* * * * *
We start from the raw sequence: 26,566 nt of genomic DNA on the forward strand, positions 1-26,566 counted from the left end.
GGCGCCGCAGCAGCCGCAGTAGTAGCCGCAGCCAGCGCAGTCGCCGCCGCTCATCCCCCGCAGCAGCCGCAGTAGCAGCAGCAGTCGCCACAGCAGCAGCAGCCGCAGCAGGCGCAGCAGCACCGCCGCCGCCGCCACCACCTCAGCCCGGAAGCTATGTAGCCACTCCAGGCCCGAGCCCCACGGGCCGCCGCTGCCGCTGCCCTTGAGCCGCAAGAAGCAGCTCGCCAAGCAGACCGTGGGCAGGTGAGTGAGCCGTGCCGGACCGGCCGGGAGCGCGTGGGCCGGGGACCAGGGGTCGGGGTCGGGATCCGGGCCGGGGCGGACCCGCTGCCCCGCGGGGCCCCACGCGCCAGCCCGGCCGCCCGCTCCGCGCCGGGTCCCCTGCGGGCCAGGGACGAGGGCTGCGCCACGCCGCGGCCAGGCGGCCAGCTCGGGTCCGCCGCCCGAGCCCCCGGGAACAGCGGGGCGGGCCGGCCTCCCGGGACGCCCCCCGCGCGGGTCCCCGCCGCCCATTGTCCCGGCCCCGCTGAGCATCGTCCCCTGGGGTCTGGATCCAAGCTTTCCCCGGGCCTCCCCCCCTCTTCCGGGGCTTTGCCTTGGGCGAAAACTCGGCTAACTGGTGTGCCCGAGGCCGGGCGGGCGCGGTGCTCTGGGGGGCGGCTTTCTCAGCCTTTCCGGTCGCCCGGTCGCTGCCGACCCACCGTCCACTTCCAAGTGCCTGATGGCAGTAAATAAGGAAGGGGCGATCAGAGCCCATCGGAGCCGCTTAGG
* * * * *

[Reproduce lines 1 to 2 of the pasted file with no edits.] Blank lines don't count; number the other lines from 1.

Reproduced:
We start from the raw sequence: 26,566 nt of genomic DNA on the forward strand, positions 1-26,566 counted from the left end.
GGCGCCGCAGCAGCCGCAGTAGTAGCCGCAGCCAGCGCAGTCGCCGCCGCTCATCCCCCGCAGCAGCCGCAGTAGCAGCAGCAGTCGCCACAGCAGCAGCAGCCGCAGCAGGCGCAGCAGCACCGCCGCCGCCGCCACCACCTCAGCCCGGAAGCTATGTAGCCACTCCAGGCCCGAGCCCCACGGGCCGCCGCTGCCGCTGCCCTTGAGCCGCAAGAAGCAGCTCGCCAAGCAGACCGTGGGCAGGTGAGTGAGCCGTGCCGGACCGGCCGGGAGCGCGTGGGCCGGGGACCAGGGGTCGGGGTCGGGATCCGGGCCGGGGCGGACCCGCTGCCCCGCGGGGCCCCACGCGCCAGCCCGGCCGCCCGCTCCGCGCCGGGTCCCCTGCGGGCCAGGGACGAGGGCTGCGCCACGCCGCGGCCAGGCGGCCAGCTCGGGTCCGCCGCCCGAGCCCCCGGGAACAGCGGGGCGGGCCGGCCTCCCGGGACGCCCCCCGCGCGGGTCCCCGCCGCCCATTGTCCCGGCCCCGCTGAGCATCGTCCCCTGGGGTCTGGATCCAAGCTTTCCCCGGGCCTCCCCCCCTCTTCCGGGGCTTTGCCTTGGGCGAAAACTCGGCTAACTGGTGTGCCCGAGGCCGGGCGGGCGCGGTGCTCTGGGGGGCGGCTTTCTCAGCCTTTCCGGTCGCCCGGTCGCTGCCGACCCACCGTCCACTTCCAAGTGCCTGATGGCAGTAAATAAGGAAGGGGCGATCAGAGCCCATCGGAGCCGCTTAGG